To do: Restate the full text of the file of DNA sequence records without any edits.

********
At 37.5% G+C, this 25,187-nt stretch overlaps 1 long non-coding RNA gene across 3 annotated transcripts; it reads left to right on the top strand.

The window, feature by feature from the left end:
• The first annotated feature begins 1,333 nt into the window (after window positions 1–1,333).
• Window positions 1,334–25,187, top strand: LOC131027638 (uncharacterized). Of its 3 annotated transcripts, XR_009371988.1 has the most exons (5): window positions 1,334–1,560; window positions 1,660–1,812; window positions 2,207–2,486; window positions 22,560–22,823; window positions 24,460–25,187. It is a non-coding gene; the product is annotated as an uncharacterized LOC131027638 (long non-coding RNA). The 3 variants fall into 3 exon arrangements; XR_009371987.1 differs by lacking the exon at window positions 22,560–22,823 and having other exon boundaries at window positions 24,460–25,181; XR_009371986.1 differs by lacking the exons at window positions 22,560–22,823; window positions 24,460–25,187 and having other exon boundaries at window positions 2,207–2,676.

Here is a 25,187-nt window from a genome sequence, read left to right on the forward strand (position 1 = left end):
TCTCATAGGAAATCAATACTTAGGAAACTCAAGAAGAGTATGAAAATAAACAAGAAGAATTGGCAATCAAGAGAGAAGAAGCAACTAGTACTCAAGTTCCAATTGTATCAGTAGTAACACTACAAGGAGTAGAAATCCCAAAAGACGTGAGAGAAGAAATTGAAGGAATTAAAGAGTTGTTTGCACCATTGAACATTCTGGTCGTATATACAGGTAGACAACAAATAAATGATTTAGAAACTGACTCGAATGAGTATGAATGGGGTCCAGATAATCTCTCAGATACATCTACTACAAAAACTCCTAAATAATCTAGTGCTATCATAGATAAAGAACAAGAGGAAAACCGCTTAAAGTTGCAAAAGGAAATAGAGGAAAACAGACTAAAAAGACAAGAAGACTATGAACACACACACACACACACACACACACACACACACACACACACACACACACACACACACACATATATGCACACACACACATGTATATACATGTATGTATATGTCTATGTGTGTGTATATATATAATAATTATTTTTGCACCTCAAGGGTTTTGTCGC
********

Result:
At 37.5% G+C, this 25,187-nt stretch overlaps 1 long non-coding RNA gene across 3 annotated transcripts; it reads left to right on the top strand.

The window, feature by feature from the left end:
• The first annotated feature begins 1,333 nt into the window (after window positions 1–1,333).
• Window positions 1,334–25,187, top strand: LOC131027638 (uncharacterized). Of its 3 annotated transcripts, XR_009371988.1 has the most exons (5): window positions 1,334–1,560; window positions 1,660–1,812; window positions 2,207–2,486; window positions 22,560–22,823; window positions 24,460–25,187. It is a non-coding gene; the product is annotated as an uncharacterized LOC131027638 (long non-coding RNA). The 3 variants fall into 3 exon arrangements; XR_009371987.1 differs by lacking the exon at window positions 22,560–22,823 and having other exon boundaries at window positions 24,460–25,181; XR_009371986.1 differs by lacking the exons at window positions 22,560–22,823; window positions 24,460–25,187 and having other exon boundaries at window positions 2,207–2,676.

Here is a 25,187-nt window from a genome sequence, read left to right on the forward strand (position 1 = left end):
TCTCATAGGAAATCAATACTTAGGAAACTCAAGAAGAGTATGAAAATAAACAAGAAGAATTGGCAATCAAGAGAGAAGAAGCAACTAGTACTCAAGTTCCAATTGTATCAGTAGTAACACTACAAGGAGTAGAAATCCCAAAAGACGTGAGAGAAGAAATTGAAGGAATTAAAGAGTTGTTTGCACCATTGAACATTCTGGTCGTATATACAGGTAGACAACAAATAAATGATTTAGAAACTGACTCGAATGAGTATGAATGGGGTCCAGATAATCTCTCAGATACATCTACTACAAAAACTCCTAAATAATCTAGTGCTATCATAGATAAAGAACAAGAGGAAAACCGCTTAAAGTTGCAAAAGGAAATAGAGGAAAACAGACTAAAAAGACAAGAAGACTATGAACACACACACACACACACACACACACACACACACACACACACACACACACACACACACACATATATGCACACACACACATGTATATACATGTATGTATATGTCTATGTGTGTGTATATATATAATAATTATTTTTGCACCTCAAGGGTTTTGTCGC